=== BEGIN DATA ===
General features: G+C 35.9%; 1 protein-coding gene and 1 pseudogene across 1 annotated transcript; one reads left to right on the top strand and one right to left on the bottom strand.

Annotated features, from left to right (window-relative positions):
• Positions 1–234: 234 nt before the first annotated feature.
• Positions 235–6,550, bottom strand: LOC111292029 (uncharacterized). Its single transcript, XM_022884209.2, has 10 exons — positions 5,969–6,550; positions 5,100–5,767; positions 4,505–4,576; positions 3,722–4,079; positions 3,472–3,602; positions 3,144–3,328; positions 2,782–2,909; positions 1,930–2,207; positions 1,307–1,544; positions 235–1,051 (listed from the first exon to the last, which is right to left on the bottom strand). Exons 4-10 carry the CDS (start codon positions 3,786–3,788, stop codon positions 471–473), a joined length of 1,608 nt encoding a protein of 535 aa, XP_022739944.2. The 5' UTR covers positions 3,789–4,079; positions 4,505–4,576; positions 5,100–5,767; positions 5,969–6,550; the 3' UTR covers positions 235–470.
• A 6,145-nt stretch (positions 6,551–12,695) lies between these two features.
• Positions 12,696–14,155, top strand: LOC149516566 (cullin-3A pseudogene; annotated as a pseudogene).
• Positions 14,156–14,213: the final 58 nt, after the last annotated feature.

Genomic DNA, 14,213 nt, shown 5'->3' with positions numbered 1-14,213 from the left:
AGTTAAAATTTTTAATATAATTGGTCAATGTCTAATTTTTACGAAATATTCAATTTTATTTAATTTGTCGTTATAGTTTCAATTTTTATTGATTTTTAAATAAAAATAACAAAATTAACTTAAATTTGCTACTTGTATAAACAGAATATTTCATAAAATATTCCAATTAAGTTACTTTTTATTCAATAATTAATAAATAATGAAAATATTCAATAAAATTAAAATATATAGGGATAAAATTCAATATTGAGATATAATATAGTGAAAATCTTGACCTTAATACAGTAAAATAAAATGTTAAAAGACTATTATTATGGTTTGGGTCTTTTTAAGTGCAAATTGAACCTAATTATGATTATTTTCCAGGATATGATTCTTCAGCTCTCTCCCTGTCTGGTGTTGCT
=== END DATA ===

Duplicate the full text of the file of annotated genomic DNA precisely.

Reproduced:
General features: G+C 35.9%; 1 protein-coding gene and 1 pseudogene across 1 annotated transcript; one reads left to right on the top strand and one right to left on the bottom strand.

Annotated features, from left to right (window-relative positions):
• Positions 1–234: 234 nt before the first annotated feature.
• Positions 235–6,550, bottom strand: LOC111292029 (uncharacterized). Its single transcript, XM_022884209.2, has 10 exons — positions 5,969–6,550; positions 5,100–5,767; positions 4,505–4,576; positions 3,722–4,079; positions 3,472–3,602; positions 3,144–3,328; positions 2,782–2,909; positions 1,930–2,207; positions 1,307–1,544; positions 235–1,051 (listed from the first exon to the last, which is right to left on the bottom strand). Exons 4-10 carry the CDS (start codon positions 3,786–3,788, stop codon positions 471–473), a joined length of 1,608 nt encoding a protein of 535 aa, XP_022739944.2. The 5' UTR covers positions 3,789–4,079; positions 4,505–4,576; positions 5,100–5,767; positions 5,969–6,550; the 3' UTR covers positions 235–470.
• A 6,145-nt stretch (positions 6,551–12,695) lies between these two features.
• Positions 12,696–14,155, top strand: LOC149516566 (cullin-3A pseudogene; annotated as a pseudogene).
• Positions 14,156–14,213: the final 58 nt, after the last annotated feature.

Genomic DNA, 14,213 nt, shown 5'->3' with positions numbered 1-14,213 from the left:
AGTTAAAATTTTTAATATAATTGGTCAATGTCTAATTTTTACGAAATATTCAATTTTATTTAATTTGTCGTTATAGTTTCAATTTTTATTGATTTTTAAATAAAAATAACAAAATTAACTTAAATTTGCTACTTGTATAAACAGAATATTTCATAAAATATTCCAATTAAGTTACTTTTTATTCAATAATTAATAAATAATGAAAATATTCAATAAAATTAAAATATATAGGGATAAAATTCAATATTGAGATATAATATAGTGAAAATCTTGACCTTAATACAGTAAAATAAAATGTTAAAAGACTATTATTATGGTTTGGGTCTTTTTAAGTGCAAATTGAACCTAATTATGATTATTTTCCAGGATATGATTCTTCAGCTCTCTCCCTGTCTGGTGTTGCT